As descendant of strangers I feel that it is our mandate to look out for people who are foreigners, be they not born to this country or to their birth sex.  Social conservatives love to talk about the primacy of life, it is strange in that they clearly do not mean it.

Arbitrary Rules : A Parenting Perspective

With the advent of Mishpatim, this week’s Torah portion, we are presented a long list of rules. Last week’s story of the revelation of the 10 Commandments at Sinai seems like and interesting mix of nomos and  narrative, but this week there is all law and almost no lore. What is the significance of this shift in the text?

There is no doubt to me that there is a value of law in society and it would make sense for the Torah to communicate laws. Laws helps us enforce certain behavior,  but laws are not inherently meaningful. It seems obvious when we say it,  we need stories to make sense of our lives. Stories are not childish or for entertainment. So where are the stories in our Torah portion?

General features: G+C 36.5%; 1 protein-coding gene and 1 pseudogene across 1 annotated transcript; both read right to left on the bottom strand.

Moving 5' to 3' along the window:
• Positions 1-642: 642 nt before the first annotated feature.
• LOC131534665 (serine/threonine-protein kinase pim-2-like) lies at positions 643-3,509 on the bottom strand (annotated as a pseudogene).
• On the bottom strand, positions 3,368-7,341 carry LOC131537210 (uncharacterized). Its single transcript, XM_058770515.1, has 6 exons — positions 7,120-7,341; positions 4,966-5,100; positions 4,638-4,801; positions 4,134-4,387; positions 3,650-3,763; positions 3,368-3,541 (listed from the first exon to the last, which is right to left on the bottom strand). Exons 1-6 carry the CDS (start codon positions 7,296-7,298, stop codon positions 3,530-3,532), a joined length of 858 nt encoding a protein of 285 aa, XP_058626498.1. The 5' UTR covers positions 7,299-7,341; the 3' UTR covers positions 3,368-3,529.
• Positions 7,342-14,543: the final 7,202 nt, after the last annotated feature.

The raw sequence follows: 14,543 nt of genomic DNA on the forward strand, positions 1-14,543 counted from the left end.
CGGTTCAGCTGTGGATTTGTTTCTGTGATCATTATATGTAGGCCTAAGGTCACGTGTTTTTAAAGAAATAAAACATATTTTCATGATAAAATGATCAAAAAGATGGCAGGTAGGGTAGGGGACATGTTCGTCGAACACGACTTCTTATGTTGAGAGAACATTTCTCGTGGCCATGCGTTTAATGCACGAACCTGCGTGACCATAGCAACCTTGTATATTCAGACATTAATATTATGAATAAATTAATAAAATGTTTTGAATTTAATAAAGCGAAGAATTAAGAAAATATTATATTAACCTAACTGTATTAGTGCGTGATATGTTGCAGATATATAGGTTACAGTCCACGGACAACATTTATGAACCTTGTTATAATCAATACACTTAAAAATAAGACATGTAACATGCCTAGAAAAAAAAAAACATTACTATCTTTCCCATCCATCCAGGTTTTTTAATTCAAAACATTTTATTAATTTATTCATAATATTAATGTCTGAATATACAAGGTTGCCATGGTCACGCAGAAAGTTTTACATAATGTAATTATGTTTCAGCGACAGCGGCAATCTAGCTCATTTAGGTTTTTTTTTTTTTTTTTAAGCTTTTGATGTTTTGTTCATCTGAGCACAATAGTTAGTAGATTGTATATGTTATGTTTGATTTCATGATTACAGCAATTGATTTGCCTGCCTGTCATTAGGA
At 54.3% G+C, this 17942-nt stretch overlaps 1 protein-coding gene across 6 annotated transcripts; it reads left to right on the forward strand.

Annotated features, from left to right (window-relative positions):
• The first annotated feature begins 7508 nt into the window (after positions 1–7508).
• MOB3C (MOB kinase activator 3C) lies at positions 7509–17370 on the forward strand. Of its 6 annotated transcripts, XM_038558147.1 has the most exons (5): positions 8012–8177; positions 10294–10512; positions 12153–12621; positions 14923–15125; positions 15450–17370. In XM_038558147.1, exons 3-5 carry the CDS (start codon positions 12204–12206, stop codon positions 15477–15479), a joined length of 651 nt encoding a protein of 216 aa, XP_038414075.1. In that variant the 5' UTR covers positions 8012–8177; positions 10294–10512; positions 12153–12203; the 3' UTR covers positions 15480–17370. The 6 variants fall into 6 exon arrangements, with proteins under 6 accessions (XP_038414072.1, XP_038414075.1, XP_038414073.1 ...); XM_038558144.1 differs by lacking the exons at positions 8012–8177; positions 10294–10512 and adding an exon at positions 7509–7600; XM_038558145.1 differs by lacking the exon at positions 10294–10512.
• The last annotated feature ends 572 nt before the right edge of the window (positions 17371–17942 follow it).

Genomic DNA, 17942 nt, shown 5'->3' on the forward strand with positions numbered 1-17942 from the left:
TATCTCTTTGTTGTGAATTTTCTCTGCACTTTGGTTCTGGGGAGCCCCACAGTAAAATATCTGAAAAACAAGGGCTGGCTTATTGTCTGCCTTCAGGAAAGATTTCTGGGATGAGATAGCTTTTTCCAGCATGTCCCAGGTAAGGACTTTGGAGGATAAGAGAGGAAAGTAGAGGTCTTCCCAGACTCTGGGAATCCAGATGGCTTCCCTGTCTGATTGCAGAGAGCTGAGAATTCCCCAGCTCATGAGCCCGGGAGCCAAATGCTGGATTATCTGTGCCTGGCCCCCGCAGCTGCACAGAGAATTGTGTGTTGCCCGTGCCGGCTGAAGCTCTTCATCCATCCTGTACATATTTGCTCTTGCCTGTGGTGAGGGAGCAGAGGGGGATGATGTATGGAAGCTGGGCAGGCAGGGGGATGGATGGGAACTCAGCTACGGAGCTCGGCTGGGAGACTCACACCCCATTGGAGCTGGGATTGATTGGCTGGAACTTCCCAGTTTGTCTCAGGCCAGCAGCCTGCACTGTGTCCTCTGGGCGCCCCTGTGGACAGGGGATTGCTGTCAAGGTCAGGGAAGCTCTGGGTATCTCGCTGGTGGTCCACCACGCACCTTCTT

The one section of narrative in this Torah portion is another take on the story of revelation. There we read:

And Moshe went up into the mountain, and the cloud covered the mountain. And the glory of the Lord abode upon mount Sinai, and the cloud covered it six days; and the seventh day God called to Moshe out of the midst of the cloud. And the appearance of the glory of the Lord was like devouring fire on the top of the mount in the eyes of the children of Israel. And Moshe entered into the midst of the cloud, and went up into the mount; and Moshe was in the mount forty days and forty nights. (Exodus 24:15-18)

The source of these laws is a devouring fire. As a parent I can relate to this burning desire sometimes to have my children follow rules blindly, but in the long run I realize that things would work out better if I took the time to explain the meaning of the things I want my children to do.  Just as I am not surprised if not actually happy when my children push back on why perceive to be arbitrary rules and directives, I am no surprised that the sin of the Golden Calf will come before the end of these forty days and nights.